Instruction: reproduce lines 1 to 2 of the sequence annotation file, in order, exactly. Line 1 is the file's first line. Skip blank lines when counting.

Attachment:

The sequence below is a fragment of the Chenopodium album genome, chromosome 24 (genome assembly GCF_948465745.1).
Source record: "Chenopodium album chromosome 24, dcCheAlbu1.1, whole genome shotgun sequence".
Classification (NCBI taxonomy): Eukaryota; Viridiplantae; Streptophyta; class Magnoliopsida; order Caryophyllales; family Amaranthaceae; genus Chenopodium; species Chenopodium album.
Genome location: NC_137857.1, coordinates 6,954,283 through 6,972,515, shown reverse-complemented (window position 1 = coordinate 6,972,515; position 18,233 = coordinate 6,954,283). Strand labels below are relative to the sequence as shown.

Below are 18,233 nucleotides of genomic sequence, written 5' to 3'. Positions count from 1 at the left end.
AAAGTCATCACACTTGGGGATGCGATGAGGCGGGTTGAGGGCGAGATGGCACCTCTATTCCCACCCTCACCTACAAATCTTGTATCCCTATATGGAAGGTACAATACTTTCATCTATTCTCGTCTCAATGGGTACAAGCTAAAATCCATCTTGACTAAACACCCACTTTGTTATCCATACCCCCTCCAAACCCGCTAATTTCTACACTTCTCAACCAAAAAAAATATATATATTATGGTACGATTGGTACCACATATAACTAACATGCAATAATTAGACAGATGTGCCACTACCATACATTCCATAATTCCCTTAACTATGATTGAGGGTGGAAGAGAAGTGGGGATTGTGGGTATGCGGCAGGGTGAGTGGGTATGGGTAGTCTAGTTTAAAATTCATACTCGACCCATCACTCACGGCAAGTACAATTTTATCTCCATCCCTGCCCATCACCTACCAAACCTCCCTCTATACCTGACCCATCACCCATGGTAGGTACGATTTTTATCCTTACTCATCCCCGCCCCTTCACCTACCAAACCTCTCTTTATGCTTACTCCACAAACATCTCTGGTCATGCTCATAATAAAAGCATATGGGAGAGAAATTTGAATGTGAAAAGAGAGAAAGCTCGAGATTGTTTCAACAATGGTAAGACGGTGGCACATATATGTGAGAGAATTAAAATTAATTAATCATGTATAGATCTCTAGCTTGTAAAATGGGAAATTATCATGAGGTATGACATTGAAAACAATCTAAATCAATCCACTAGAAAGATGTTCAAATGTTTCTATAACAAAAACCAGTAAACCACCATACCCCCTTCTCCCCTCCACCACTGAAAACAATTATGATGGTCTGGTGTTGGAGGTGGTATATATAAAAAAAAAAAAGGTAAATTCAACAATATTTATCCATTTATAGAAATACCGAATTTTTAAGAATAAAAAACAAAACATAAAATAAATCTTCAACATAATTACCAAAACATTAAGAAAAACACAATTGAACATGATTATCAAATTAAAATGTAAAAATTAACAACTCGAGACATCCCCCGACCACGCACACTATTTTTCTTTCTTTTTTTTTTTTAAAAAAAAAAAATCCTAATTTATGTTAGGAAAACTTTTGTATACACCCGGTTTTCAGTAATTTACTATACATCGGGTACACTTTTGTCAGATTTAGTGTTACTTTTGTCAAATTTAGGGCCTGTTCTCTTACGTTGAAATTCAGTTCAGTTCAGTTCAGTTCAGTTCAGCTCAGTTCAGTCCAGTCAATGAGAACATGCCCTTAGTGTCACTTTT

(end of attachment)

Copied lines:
The sequence below is a fragment of the Chenopodium album genome, chromosome 24 (genome assembly GCF_948465745.1).
Source record: "Chenopodium album chromosome 24, dcCheAlbu1.1, whole genome shotgun sequence".